Filtering by Tag: Process

Some of My Favorite Colors.

Added on by Tyler Crook.

Recently I've been getting a lot of questions about how I keep my watercolors vibrant and saturated. Initially, I didn't have a very good answer but after thinking about it for a while I have a few ideas. This is not intended to be a comprehensive guide; it's just a few things to keep in mind.

1) Use WHITE paper.

That might sound obvious but a lot of watercolor paper is a little on the creamy side. That'll dull your colors a bit right off the bat. I use Strathmore 400 Series Mixed Media paper for almost everything. It's not super white but it's good enough to get nice saturation. 

3) Use high quality, professional paint.

For years I used Windsor & Newton Cotman colors and thought they were great but as soon as I tried a few pro quality brands I never used Cotman paint again. The Cotman colors were very affordable but tended to have less pigment and looked dull and desaturated compared to professional paints. The professional colors cost a lot more ($10 - $30 for a 14ml tube) but it's totally worth it. I mostly use Winsor & Newton Professional and M. Graham and Co. watercolor paint. But I am constantly trying new brands and pigments in search of the perfect mix.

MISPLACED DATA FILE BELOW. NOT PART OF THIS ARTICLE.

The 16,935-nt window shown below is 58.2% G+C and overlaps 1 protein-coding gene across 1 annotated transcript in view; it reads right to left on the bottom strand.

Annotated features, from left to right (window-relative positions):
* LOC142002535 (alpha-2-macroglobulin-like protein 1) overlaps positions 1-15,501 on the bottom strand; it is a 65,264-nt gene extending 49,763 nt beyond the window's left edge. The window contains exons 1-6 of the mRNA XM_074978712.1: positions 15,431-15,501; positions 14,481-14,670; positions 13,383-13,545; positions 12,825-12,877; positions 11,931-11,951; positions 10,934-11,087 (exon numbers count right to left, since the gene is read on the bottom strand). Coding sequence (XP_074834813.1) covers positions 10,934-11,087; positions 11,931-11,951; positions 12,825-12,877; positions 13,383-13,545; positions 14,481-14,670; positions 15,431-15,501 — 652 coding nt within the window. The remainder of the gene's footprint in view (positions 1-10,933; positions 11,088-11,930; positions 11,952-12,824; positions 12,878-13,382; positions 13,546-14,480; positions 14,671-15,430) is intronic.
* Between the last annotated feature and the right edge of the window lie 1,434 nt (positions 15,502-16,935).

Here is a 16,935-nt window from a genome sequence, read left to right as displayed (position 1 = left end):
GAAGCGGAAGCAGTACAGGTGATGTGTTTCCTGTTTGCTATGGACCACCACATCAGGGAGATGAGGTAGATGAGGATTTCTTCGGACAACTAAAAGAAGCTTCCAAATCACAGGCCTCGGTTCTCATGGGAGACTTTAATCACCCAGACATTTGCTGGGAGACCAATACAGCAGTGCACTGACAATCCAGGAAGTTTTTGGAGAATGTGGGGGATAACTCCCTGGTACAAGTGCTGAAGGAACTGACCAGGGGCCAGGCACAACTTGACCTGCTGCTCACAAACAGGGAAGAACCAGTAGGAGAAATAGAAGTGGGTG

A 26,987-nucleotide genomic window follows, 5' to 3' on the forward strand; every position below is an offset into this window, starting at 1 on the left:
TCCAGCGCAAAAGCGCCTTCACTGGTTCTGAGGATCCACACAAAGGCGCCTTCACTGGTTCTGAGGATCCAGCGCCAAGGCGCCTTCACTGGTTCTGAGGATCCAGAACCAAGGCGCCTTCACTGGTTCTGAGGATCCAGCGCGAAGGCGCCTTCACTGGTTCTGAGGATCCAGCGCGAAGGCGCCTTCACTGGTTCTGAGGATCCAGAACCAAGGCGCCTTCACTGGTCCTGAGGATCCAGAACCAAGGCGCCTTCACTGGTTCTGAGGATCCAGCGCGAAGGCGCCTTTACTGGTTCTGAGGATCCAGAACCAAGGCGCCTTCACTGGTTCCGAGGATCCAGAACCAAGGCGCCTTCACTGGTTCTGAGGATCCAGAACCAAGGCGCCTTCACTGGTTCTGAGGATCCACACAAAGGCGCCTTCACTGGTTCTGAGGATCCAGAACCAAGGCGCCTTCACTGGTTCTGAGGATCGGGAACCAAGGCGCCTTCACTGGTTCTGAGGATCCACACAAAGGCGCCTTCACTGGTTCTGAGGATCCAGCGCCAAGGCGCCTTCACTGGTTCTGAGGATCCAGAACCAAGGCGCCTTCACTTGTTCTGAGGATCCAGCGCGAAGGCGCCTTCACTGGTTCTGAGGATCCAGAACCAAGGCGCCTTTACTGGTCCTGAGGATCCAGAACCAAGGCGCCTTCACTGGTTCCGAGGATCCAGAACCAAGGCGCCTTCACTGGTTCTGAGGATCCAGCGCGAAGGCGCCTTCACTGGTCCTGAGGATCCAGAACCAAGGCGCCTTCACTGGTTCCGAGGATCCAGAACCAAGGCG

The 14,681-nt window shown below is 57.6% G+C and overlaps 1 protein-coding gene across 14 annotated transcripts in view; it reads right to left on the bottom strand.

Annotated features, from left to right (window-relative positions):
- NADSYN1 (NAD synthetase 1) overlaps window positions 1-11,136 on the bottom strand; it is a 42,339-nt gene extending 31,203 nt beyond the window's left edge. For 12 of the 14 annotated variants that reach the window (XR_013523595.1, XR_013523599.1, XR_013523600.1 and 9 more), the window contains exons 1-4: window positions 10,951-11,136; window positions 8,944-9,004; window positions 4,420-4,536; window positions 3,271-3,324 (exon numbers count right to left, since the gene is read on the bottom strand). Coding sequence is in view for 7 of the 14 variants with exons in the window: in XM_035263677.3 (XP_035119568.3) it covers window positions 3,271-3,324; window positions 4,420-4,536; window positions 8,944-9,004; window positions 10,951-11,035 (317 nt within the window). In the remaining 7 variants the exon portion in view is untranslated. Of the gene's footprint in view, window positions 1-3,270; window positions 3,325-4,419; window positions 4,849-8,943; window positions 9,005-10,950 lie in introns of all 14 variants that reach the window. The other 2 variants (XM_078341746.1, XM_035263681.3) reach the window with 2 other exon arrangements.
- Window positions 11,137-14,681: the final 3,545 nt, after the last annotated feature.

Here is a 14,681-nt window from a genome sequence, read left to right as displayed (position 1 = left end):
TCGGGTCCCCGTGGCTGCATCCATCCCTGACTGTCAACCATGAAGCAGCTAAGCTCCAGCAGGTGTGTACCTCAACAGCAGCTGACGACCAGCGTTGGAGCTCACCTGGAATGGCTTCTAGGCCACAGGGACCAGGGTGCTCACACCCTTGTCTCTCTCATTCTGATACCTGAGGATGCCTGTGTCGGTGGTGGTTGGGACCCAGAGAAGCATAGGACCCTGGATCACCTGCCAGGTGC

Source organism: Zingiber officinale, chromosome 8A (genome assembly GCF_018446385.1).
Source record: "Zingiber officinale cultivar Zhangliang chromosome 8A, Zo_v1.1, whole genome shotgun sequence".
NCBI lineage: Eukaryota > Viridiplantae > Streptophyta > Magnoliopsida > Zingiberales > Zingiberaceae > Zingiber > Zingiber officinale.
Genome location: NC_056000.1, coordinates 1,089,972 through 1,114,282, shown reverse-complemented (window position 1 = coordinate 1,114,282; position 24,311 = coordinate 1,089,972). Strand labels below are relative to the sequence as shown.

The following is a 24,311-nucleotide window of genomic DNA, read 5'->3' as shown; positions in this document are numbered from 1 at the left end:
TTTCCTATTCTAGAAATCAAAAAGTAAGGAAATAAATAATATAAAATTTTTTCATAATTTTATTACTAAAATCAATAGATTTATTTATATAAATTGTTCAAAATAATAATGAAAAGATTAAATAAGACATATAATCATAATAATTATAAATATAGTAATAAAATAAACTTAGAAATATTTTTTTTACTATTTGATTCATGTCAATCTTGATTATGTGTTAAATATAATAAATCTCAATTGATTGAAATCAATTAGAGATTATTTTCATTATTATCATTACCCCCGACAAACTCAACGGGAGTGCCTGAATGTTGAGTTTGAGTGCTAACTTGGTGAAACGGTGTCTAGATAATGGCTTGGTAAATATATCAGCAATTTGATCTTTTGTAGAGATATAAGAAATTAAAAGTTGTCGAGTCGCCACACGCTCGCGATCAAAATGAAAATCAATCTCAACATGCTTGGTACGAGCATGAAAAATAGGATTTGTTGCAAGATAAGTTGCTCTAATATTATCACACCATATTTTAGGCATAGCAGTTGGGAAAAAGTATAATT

3) Use clean water and be cautious and intentional with your color mixing.

It's real easy to desaturate your colors if you mix with a dirty brush. Especially when working with very strong pigments and little color contamination will go a long way to muddying your colors. 

4) Use Vibrant Colors!

The most obvious and most important tip. If you want vibrant colors, USE VIBRANT COLORS. I know that sounds dumb. I KNOW! I'M SORRY!! But it took me a long to time to figure that out. There are a few pigments that I adore and use whenever I want to get a real intense color. 

  • PRUSSIAN BLUE - This is a rich navy blue color. This pigment was developed in German in the 1700's as a replacement for lapis lazuli. I use it constantly. I probably use this color more than any other because it's usually the basis for my shadow colors.
  • SCARLET PYRROL - This is an intense warm red. It's an organic, synthetic pigment that was developed for the automotive industry. I use it a lot when I need an orange or when I need a red to look more intensely red. 
  • INDIAN YELLOW - This color is a strong, warm, yellow color. Originally This pigment was made in India by collecting and drying the urine of cows that were fed only Mango leaves and water. That's super bad for cows, I guess, so nowadays they make it by mixing a few different yellow pigments. I'll often use this to get an intense green by laying down an area of Indian Yellow, letting it dry and going over it with different levels of green and blue. The yellow shows through and adds intensity to the green.

5) Use a Computer.

Adjust your hue, saturation, and curves in PhotoShop so your colors are the vibrancy you are after. When it comes to making art for reproduction there is no such thing as cheating. Use all the digital tools at your disposal and make sure the printed product is as good as possible. 

Weird Tools #4 - The Spikey Comber

Added on by Tyler Crook.